The Stolen Word: Controlling The Transcripts
Roland Garros has caused a stir for all the wrong reasons. It is the first to implement the wishes of the International Tennis Writers Association and cease putting interview transcripts up for public viewing. The ITWA has about 105 members and apparently all but a few were for the ban. Amongst the few who have opposed the move is Peter Bodo, who found himself in an argument with Matt Cronin in 2006. Clearly, he doesn’t feel the need to keep pressers to himself. However, most of the ITWA do. They believe that fans will be satisfied with ‘relevant quotes’ hand selected by them.
What this is, in its most base form, is censorship. The media are controlling the flow of information to fans and selecting what they think fans want to read. Last time I checked, Paris isn’t Nazi Germany and this isn’t war-time. What journalists think are ‘relevant quotes’ (could that be more patronising?) aren’t necessarily what fans want to read. When Matt Cronin (pro-censorship) mocked blogs that involve fashion and gossip, he mocked the very essence of fandom. What he forgot is that there is a very strong demand for humourous, gossipy blog websites. There’s also a lot of demand for bloggers’ serious opinions, photos, and match reviews. Tennis is a richer sport for this. But Cronin fails to see this, once even arrogantly suggesting it would be even better for fans without bloggers and other sources,” Imagine just how exiting it will be as a fan to read and hear about the sport only from the tournaments and tours.” I’m not really sure what he’s imagining here, because it sounds very bland to me.
Fans also like to make their own judgements when it comes to controversial quotes. I, for one, have gone to a presser many times when a favourite has been slaughtered by the media. I’ve often found that journalists have sensationalized the comment to get more views. By reading the transcript myself, I can make my own judgement. I know other fans feel the same way.
Despite what many journalists like to think, fans also appreciate and enjoy blogs. There are many decent bloggers and fans of tennis who benefit from transcripts. Courtney Nguyen, for example, has found fame by writing with humour and going for news outside the box, not necessarily for her writing, (although she’s as good as any professional journo). Hannah Wilks is another fantastic writer who got her start through blogging. The thing is, fans actually want to read about what Federer ate for dinner that night, or what Wozniacki looks for in a man. These may not be deemed relevant quotes by those high and mighty journalists, but they ARE relevant to fans. That’s why interview transcripts and blogs are popular.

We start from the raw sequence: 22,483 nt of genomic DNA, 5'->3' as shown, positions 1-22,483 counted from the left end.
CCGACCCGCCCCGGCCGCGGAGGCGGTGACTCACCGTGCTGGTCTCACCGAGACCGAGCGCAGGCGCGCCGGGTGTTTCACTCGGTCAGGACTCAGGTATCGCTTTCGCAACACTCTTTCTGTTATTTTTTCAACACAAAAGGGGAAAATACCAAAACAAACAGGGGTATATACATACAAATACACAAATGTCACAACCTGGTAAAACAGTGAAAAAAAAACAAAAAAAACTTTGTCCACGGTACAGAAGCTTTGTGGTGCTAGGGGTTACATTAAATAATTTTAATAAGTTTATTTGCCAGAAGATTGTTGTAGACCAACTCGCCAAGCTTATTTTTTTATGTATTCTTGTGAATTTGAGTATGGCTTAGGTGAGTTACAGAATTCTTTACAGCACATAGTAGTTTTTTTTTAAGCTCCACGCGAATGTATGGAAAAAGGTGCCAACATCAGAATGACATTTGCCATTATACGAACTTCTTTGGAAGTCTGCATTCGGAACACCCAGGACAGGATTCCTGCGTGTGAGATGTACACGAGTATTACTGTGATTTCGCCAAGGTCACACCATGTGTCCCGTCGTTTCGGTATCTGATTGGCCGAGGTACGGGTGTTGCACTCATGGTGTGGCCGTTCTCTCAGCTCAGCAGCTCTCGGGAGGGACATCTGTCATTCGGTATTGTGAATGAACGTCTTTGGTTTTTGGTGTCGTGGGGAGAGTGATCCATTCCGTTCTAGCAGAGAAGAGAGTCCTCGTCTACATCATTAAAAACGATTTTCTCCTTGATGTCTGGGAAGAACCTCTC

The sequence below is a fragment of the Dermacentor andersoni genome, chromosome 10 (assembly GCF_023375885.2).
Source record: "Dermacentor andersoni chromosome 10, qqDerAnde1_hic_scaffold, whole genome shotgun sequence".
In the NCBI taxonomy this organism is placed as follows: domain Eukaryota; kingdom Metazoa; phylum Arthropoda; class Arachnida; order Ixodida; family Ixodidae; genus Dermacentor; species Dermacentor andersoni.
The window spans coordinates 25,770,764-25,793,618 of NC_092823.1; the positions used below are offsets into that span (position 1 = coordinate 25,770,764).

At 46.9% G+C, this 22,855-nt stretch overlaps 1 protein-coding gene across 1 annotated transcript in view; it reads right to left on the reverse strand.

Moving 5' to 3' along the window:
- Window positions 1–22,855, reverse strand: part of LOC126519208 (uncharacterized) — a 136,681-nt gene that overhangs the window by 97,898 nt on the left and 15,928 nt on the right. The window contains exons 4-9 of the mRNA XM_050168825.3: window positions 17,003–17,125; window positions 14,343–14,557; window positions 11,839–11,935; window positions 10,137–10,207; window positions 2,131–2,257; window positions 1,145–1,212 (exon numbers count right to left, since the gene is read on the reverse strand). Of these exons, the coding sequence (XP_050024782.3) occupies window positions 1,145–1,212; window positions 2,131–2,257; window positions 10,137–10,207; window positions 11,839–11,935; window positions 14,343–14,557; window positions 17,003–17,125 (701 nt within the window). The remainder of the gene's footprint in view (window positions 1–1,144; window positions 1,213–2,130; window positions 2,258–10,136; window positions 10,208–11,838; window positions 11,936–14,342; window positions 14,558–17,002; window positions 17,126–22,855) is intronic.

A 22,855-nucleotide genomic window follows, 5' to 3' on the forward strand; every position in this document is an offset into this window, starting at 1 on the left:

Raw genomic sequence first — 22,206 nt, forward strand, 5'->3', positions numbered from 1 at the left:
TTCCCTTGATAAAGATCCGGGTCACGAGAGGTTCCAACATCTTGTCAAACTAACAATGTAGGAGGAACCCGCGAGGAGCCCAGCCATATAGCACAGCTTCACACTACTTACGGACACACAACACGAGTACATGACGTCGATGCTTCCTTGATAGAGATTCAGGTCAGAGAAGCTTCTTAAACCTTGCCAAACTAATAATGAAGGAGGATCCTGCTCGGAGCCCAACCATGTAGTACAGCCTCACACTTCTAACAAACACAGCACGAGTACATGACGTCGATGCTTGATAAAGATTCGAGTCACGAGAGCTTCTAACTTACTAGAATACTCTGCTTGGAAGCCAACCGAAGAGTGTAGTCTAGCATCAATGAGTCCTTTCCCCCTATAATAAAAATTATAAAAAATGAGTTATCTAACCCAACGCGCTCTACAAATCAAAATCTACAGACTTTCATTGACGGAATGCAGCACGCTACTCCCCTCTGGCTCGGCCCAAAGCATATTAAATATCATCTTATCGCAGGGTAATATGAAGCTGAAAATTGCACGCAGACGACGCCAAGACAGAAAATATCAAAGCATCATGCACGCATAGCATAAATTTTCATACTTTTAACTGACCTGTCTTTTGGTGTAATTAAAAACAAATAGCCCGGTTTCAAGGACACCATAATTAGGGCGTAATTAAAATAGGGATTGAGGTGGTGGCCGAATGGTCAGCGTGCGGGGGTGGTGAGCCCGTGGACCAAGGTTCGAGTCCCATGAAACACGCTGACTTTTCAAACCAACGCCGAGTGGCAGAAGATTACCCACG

This new rule is affecting fans, bloggers, freelance writers, and magazine editors alike. I intern and unfortunately they don’t fly me across the world for my articles and research. My pitches are often inspired by interviews and my research stems from them. If transcripts are taken away from all tournaments, it will become near impossible for writers and bloggers like myself to come up with little-heard quotes to back up our original ideas. I don’t want to regurgitate what Matt Cronin has already written. This, in turn, will only make it harder for writers and bloggers to break in to the world of journalism like Nguyen and Wilks have done. The ITWA might want to keep their numbers down to the paltry 105 mark, but the rest of the world doesn’t. I dream of a career working alongside the likes of Cronin. At the moment, it seems I’m just working against him.
Apart from 100-odd people, nobody seems happy about this unexpected change. My Twitter feed has been rife with complaints from bloggers and fans alike. The thing is though, their censoring and limiting of media won’t go far. It won’t help bring new fans into tennis; it won’t benefit the ATP or WTA. It won’t stop bloggers because they write for fun and passion, not money, and it won’t stop me. The only people it might benefit are 100 selfish journalists in an elitist group called the ITWA. Of course, we can do something.
Send this blog or your own complaints along to
Tweet your complaints to Matt Cronin @TennisReporters
Or give your thanks to people like Peter Bodo and the tennis.com staff, who understand the needs of fans, bloggers, and writers alike at
or tweet your thanks to @peterbodo
In the meantime, I’m thinking of starting a petition. Anyone with ideas tweet me @cb_s or comment here.
EDIT: Originally posted above quotes from 2006 as present. Cronin spoke out heavily against transcript releasing in 2006. It is safe to assume he still feels the same way. Carry on as normal, all.
NOTE: Opinions are my own and not associated with any websites or magazines I write for.